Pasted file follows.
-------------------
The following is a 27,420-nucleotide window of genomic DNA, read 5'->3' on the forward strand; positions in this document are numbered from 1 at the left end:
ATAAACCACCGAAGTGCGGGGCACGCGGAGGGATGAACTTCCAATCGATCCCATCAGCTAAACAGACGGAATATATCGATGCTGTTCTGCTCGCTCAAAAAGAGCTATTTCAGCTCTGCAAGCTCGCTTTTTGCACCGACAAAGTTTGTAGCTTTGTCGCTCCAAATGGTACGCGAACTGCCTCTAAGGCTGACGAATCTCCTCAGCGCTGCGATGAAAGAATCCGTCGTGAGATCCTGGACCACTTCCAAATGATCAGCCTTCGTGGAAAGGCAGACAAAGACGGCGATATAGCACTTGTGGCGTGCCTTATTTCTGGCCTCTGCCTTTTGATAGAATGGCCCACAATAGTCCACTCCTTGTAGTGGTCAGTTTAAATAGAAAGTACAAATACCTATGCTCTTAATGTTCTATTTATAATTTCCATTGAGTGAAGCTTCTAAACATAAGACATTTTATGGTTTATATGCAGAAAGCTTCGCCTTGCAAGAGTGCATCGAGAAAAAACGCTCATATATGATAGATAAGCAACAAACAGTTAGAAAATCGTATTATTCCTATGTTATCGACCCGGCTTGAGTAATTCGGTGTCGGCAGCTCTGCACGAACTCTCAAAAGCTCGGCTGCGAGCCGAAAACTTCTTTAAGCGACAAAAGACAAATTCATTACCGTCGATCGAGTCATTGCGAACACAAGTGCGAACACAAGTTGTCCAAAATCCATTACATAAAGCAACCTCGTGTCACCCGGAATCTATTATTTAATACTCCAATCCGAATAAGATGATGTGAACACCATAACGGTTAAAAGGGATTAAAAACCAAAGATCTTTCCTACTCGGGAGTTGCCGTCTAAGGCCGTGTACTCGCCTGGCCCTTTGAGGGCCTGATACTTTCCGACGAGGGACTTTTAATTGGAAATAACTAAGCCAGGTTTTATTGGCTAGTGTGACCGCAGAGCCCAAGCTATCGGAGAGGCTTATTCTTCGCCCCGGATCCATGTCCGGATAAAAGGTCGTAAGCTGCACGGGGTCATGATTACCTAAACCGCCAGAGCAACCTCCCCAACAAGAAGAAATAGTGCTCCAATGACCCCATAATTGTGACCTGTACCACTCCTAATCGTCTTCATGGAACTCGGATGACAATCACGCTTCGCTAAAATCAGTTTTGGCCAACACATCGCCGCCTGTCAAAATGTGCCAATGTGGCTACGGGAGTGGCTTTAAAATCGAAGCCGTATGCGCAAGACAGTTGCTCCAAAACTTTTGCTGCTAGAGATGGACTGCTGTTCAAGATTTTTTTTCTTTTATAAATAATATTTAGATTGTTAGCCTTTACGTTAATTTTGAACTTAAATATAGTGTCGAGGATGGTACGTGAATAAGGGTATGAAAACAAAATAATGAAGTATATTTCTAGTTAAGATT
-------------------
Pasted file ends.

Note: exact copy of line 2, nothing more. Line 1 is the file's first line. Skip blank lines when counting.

ATAAACCACCGAAGTGCGGGGCACGCGGAGGGATGAACTTCCAATCGATCCCATCAGCTAAACAGACGGAATATATCGATGCTGTTCTGCTCGCTCAAAAAGAGCTATTTCAGCTCTGCAAGCTCGCTTTTTGCACCGACAAAGTTTGTAGCTTTGTCGCTCCAAATGGTACGCGAACTGCCTCTAAGGCTGACGAATCTCCTCAGCGCTGCGATGAAAGAATCCGTCGTGAGATCCTGGACCACTTCCAAATGATCAGCCTTCGTGGAAAGGCAGACAAAGACGGCGATATAGCACTTGTGGCGTGCCTTATTTCTGGCCTCTGCCTTTTGATAGAATGGCCCACAATAGTCCACTCCTTGTAGTGGTCAGTTTAAATAGAAAGTACAAATACCTATGCTCTTAATGTTCTATTTATAATTTCCATTGAGTGAAGCTTCTAAACATAAGACATTTTATGGTTTATATGCAGAAAGCTTCGCCTTGCAAGAGTGCATCGAGAAAAAACGCTCATATATGATAGATAAGCAACAAACAGTTAGAAAATCGTATTATTCCTATGTTATCGACCCGGCTTGAGTAATTCGGTGTCGGCAGCTCTGCACGAACTCTCAAAAGCTCGGCTGCGAGCCGAAAACTTCTTTAAGCGACAAAAGACAAATTCATTACCGTCGATCGAGTCATTGCGAACACAAGTGCGAACACAAGTTGTCCAAAATCCATTACATAAAGCAACCTCGTGTCACCCGGAATCTATTATTTAATACTCCAATCCGAATAAGATGATGTGAACACCATAACGGTTAAAAGGGATTAAAAACCAAAGATCTTTCCTACTCGGGAGTTGCCGTCTAAGGCCGTGTACTCGCCTGGCCCTTTGAGGGCCTGATACTTTCCGACGAGGGACTTTTAATTGGAAATAACTAAGCCAGGTTTTATTGGCTAGTGTGACCGCAGAGCCCAAGCTATCGGAGAGGCTTATTCTTCGCCCCGGATCCATGTCCGGATAAAAGGTCGTAAGCTGCACGGGGTCATGATTACCTAAACCGCCAGAGCAACCTCCCCAACAAGAAGAAATAGTGCTCCAATGACCCCATAATTGTGACCTGTACCACTCCTAATCGTCTTCATGGAACTCGGATGACAATCACGCTTCGCTAAAATCAGTTTTGGCCAACACATCGCCGCCTGTCAAAATGTGCCAATGTGGCTACGGGAGTGGCTTTAAAATCGAAGCCGTATGCGCAAGACAGTTGCTCCAAAACTTTTGCTGCTAGAGATGGACTGCTGTTCAAGATTTTTTTTCTTTTATAAATAATATTTAGATTGTTAGCCTTTACGTTAATTTTGAACTTAAATATAGTGTCGAGGATGGTACGTGAATAAGGGTATGAAAACAAAATAATGAAGTATATTTCTAGTTAAGATT